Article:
At the end of the day, you want to try to find that perfect sweet spot.
Custom stationary, for example, is a smaller market on Etsy – that still has a large existing customer base.
Once you know what niche you want to fall into, you can decide what products you want to print.
You might choose based on cost of supplies, but you can also decide based on what you think your design will work best with.
Not everything that looks good on stationary works on a baseball cap.
Does your work scream “wear me!” to customers, or “hang me on a wall!”
Sometimes, it will work perfectly well for both.
A Los Angeles poster is just as interesting as a Los Angeles shirt.
Like I said before, the more products you have, the better for your store, as long as they’re consistent in theme.
Picking Your Printing Style
Step two is choosing what type of printing you’ll do.
Namely, whether you want to try screen printing or digital printing.
We already covered some of the basics of both.
But let’s dive a little deeper so you can make a well-informed decision about which method works better for you and your shop.
Screen printing is far more labor intensive than digital printing – and there’s a lot more room for error.
That said, when done right, this method is unique, interesting, and makes great prints.
Many artists pride themselves on their screen printing skills, because it really is impressive once you learn how to master it.
That still doesn’t mean it’s for everyone.
Disclaimer, the following explanation is a slightly simplified version for the sake of making this post an easy read.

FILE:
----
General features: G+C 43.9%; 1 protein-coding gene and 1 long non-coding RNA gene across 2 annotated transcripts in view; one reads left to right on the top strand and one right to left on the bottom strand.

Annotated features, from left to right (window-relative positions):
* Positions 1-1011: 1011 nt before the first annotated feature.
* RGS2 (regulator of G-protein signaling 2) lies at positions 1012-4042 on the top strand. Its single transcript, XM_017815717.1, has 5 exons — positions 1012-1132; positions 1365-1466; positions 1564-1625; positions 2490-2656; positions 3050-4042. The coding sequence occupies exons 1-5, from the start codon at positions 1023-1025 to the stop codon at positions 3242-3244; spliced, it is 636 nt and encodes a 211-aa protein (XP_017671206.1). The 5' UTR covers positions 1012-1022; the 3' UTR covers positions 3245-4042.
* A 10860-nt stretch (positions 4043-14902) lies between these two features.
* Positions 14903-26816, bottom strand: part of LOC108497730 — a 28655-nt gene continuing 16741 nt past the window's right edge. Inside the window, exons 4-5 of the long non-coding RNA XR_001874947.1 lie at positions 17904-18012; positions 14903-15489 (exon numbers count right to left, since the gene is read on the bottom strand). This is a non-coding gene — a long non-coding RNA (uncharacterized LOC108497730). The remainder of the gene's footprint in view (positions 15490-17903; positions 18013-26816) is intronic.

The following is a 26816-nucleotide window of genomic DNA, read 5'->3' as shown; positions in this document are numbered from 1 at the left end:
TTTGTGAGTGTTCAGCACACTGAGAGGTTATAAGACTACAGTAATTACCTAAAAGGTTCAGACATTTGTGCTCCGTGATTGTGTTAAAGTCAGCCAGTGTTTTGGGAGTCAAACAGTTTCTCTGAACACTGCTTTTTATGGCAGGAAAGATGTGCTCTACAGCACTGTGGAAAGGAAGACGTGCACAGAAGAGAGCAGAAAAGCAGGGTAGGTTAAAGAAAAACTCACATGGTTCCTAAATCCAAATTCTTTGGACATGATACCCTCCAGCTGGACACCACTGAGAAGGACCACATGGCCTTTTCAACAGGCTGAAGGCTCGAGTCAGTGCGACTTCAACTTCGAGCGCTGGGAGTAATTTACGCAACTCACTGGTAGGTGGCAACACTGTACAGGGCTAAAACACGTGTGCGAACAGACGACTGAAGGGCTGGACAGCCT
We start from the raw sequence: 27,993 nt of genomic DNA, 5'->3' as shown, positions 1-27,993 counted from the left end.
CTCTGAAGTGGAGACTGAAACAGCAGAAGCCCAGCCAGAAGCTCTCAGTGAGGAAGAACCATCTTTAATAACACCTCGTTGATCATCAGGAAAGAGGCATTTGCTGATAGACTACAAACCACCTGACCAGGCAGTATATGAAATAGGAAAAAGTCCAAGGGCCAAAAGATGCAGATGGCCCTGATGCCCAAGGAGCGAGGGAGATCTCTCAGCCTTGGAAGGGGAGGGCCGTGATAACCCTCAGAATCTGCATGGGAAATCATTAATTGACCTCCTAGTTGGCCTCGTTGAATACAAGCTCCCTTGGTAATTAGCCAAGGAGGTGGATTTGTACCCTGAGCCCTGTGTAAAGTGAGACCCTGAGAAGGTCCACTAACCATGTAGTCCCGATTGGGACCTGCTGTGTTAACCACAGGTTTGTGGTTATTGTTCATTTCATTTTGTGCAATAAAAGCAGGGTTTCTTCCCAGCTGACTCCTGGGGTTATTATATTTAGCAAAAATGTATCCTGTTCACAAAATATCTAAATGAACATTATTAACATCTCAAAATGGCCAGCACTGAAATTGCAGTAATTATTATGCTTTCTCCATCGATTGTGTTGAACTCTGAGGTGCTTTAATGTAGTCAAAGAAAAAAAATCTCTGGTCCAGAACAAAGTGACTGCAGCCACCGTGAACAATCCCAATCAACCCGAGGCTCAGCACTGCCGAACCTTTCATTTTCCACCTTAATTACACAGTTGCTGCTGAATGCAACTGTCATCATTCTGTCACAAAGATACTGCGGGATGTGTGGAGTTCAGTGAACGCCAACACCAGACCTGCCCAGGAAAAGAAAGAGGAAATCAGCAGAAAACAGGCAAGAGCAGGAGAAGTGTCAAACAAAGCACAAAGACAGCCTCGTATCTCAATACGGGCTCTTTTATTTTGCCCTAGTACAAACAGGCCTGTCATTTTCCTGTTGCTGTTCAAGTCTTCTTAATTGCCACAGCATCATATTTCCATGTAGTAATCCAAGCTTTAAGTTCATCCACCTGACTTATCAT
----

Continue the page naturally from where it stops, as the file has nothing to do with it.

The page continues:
I’m focusing on the big steps here.
The first step to screen printing (after choosing your design) is preparing the screen.
These screens look a lot like window screens, but they’re surrounded by a wooden frame, and are better quality.
You’ll cover the screen in a layer of emulsion to prevent ink from leaking through.
Then, you’ll start mixing your colored ink until you make the exact colors you’re looking for.
After that, you’ll place the screen and the shirt into a specialized printing press.
There, you’ll pour the color mixture, using the screen to soak up any excess ink.
You’ll repeat this process for every new color – so most screen printers limit the number of colors in their design to just one or two.
After the colors are placed, you put the shirt into a specialized dryer.
Then, as long as everything looks okay, it’s ready to go!
Screen printing is obviously a lengthy process – and it’s limiting when it comes to the amount of colors you use and the complexity of the design.
You can use unlimited colors, but it’ll make the work a lot harder and longer to complete.
If you use high quality ink, you can create some incredibly cool shirts that last a long time!
Not only that – but the colors tend to be more vivid and brighter than digitally printed designs.
Digital printing is a much easier and faster process.
It’s a much newer method at only about fifteen years old – but its popularity has boomed since its invention.
It is on the expensive side – with the machine costs STARTING at $15,000 and going up from there.
Some cost as much as $800,000.
But many print makers can make up this cost relatively quickly – because they can churn out so much product so quickly.
Digital printers use Direct to Garment printers – which are basically giant inkjet printers meant to print out t-shirts and other clothing items.
The printers make it easier to blend a variety of colors, even though they don’t turn out as vibrant as they would with screen printing.
Digital printing is an expensive, but efficient process – and more and more shops are using it in order to meet high demand.
At the end of the day, saving time is a big deal when you’re operating a business.
So if you can afford it and you have dreams to build a big business, I’d recommend digital printing as a good place to start, or maybe to aspire to get to eventually.
Gathering Your Supplies
Once you know which printmaking method is the best for you, you can start step three: gathering supplies!
The supplies you choose will vary depending on which method of printing you choose and what products you want to print on.
I’ll do a basic breakdown with both types of printing methods.
This should give you a pretty good idea of the startup cost.